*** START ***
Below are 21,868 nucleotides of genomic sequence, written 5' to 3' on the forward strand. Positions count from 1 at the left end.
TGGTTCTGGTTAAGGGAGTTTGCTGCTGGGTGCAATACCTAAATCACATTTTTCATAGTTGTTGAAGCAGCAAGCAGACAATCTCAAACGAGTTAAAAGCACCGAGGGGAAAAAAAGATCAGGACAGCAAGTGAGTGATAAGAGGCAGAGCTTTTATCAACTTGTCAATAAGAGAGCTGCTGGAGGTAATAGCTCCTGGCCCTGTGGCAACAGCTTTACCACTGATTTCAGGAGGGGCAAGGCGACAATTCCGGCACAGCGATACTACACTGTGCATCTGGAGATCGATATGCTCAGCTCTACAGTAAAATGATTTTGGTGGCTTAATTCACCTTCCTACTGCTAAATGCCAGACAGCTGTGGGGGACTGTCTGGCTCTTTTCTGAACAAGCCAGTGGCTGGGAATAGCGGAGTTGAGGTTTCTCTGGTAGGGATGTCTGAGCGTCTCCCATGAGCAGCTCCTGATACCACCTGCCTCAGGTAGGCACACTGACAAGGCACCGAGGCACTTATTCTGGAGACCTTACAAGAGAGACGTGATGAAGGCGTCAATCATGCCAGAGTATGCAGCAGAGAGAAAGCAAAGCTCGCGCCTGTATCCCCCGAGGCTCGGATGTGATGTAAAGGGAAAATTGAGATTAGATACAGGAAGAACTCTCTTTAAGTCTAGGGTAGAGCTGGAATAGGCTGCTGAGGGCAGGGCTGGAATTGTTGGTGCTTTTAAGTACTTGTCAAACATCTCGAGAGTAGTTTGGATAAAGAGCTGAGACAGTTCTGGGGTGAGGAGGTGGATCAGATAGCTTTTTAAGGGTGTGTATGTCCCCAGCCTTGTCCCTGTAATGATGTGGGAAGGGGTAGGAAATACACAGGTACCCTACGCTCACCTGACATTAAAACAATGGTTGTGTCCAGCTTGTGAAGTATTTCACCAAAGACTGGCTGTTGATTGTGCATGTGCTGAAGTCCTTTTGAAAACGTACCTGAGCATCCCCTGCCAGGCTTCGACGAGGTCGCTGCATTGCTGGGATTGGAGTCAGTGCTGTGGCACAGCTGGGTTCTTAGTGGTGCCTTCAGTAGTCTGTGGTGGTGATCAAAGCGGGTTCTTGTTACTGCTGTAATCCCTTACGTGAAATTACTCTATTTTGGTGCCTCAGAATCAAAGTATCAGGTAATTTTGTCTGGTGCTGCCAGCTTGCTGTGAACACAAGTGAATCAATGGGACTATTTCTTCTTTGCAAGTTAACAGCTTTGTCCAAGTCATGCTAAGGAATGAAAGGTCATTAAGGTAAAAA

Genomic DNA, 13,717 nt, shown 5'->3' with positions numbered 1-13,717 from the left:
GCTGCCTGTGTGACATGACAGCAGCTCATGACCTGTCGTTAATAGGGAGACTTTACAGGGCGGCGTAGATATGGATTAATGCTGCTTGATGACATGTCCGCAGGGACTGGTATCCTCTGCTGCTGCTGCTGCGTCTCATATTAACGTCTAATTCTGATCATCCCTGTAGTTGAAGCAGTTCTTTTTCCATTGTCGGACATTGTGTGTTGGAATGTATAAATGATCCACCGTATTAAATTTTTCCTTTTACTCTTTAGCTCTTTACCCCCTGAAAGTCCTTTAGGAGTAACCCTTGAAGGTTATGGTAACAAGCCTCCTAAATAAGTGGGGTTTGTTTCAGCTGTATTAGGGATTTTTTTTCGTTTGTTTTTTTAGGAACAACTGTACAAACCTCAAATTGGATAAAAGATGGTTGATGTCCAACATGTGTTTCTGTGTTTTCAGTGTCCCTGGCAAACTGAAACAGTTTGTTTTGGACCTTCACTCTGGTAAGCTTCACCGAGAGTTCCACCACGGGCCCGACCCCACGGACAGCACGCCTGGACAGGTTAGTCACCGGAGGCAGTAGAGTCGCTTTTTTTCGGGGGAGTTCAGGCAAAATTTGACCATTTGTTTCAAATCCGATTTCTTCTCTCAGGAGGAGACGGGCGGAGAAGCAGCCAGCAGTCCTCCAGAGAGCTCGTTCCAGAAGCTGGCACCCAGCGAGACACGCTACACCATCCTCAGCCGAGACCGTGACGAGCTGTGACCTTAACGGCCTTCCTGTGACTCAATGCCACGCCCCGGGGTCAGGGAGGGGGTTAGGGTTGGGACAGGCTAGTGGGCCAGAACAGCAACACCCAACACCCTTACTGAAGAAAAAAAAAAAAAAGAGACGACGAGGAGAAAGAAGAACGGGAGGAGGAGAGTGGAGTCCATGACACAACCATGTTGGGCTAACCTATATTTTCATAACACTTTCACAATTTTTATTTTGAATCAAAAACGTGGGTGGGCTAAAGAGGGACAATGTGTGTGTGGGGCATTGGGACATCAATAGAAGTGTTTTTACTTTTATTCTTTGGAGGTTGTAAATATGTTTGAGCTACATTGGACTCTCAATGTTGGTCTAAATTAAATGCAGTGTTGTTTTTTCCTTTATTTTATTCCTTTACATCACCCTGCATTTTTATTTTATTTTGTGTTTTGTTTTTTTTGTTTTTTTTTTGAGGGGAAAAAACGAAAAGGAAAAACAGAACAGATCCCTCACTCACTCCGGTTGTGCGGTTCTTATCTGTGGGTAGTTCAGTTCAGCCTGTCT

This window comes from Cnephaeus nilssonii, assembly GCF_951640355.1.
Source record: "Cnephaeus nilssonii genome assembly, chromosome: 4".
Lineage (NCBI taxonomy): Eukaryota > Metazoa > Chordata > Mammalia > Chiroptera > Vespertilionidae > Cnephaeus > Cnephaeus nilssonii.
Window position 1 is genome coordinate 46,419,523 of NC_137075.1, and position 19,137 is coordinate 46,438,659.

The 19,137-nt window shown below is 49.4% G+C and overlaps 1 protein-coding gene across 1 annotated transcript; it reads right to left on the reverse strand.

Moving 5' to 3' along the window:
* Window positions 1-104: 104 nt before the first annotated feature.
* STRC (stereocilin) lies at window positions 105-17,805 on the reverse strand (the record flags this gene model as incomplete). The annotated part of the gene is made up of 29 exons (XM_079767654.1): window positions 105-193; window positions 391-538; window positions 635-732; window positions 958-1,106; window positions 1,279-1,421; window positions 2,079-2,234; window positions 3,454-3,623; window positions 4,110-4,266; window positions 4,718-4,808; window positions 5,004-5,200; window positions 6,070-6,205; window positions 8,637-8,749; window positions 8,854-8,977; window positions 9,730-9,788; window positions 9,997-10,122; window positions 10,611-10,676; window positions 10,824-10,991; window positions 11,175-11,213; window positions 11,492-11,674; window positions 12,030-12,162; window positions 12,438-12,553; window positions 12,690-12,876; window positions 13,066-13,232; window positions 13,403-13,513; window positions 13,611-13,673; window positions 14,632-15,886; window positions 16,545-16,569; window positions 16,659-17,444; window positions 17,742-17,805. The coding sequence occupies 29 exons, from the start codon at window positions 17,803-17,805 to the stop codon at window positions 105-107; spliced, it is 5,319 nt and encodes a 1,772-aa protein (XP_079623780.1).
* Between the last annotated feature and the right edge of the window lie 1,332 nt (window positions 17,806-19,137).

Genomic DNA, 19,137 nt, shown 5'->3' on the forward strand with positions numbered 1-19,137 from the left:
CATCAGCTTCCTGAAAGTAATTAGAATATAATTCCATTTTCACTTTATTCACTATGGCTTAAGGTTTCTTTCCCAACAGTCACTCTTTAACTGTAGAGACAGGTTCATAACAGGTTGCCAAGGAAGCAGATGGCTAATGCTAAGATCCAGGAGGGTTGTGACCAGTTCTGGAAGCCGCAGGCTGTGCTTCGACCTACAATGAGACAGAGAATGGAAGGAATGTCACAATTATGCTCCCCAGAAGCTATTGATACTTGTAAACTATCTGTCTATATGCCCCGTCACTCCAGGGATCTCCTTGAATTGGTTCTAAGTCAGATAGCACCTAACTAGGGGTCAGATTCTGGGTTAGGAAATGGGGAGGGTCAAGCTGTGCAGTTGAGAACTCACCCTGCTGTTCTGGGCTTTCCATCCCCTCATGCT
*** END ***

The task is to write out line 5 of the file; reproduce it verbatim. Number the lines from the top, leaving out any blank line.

This window comes from Cnephaeus nilssonii, assembly GCF_951640355.1.